AMD's next-generation RDNA3 graphics cards are expected to make their appearance sometime in mid 2022, and if rumors are to be believed, they could usher in the biggest upgrade in graphics power in any generation ever. Some new hints at the potential of RDNA3 suggest these cards could be anywhere from two to three times more powerful than their predecessors, including the already super-powered RX 6900 XT.
AMD made big gains in its graphics division with the first RDNA generation of GPUs, including the RX 5700 and 5700 XT, but it wasn't until RDNA 2 that it started competing with Nvidia at the top end of the market again. The 6800 XT and 6900 XT can't quite match Nvidia on ray tracing performance, but their general rasterization is right up their with the 3080 and 3090, and if you can find the cards at MSRP, they're good value for money too.
Navi 31+32 = 2 chiplets for compute, 80 CU each, 1 IO die.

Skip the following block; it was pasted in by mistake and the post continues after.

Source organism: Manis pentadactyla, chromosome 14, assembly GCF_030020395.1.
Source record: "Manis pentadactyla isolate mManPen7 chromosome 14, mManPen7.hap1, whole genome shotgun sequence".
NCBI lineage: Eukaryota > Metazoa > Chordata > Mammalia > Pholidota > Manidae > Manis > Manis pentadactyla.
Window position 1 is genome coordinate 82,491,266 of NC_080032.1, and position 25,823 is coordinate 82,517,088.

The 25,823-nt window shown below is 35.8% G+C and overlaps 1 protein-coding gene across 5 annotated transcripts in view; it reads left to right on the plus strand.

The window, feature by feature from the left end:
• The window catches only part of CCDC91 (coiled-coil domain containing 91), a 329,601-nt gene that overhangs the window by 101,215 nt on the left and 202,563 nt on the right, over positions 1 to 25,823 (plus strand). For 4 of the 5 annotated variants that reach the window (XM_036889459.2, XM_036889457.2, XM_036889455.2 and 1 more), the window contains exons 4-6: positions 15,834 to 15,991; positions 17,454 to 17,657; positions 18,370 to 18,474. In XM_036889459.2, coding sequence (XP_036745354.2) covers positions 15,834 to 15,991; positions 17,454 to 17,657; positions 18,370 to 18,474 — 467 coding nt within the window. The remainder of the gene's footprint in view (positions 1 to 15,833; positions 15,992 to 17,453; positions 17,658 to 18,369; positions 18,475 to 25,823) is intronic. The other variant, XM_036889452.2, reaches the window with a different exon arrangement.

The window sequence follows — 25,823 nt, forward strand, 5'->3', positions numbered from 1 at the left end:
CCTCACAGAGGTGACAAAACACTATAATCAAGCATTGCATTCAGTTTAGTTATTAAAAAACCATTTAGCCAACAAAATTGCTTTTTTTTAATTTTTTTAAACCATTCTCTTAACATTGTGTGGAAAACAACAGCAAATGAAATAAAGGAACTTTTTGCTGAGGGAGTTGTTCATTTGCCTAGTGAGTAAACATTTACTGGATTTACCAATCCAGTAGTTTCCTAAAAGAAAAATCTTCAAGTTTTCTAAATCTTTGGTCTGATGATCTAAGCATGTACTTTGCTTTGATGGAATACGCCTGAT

Navi 33 = 80 CU, monolithic.
Navi 31 is about 2.5x faster than Navi 21. Similar RT perf to nvidia (though a tiny bit slower like for like). ML still handled as lower precision ops
— Paul Eccleston (@RGTCrimsonRayne) May 2, 2021
Although it doesn't seem like any cards will be found at fair prices in the next year or so, for those who can wait another generation, it might be worth it. RDNA 3 cards are said to be designed on a chiplet design, similar to AMD's Ryzen CPUs, with the high-end cards, the Navi 31 and 32 cards sporting two chiplets with 80 compute units each. With no architectural changes, that would give the top card double the performance of the existing 6900 XT, but we can also expect clock speed and IPC improvements, as well as faster memory.
That puts this card as somewhere around 2.75 times the performance of the 6900 XT, on paper. Lower end cards that are more affordable could mean 6900 XT-like performance at 6700 pricing. That's an enormous increase the likes of which we've never seen in one generation.
Ray tracing performance will be massively improved too, according to the rumor, though it may still fall slightly behind Nvidia. With general rasterization so powerful, though, that may not matter.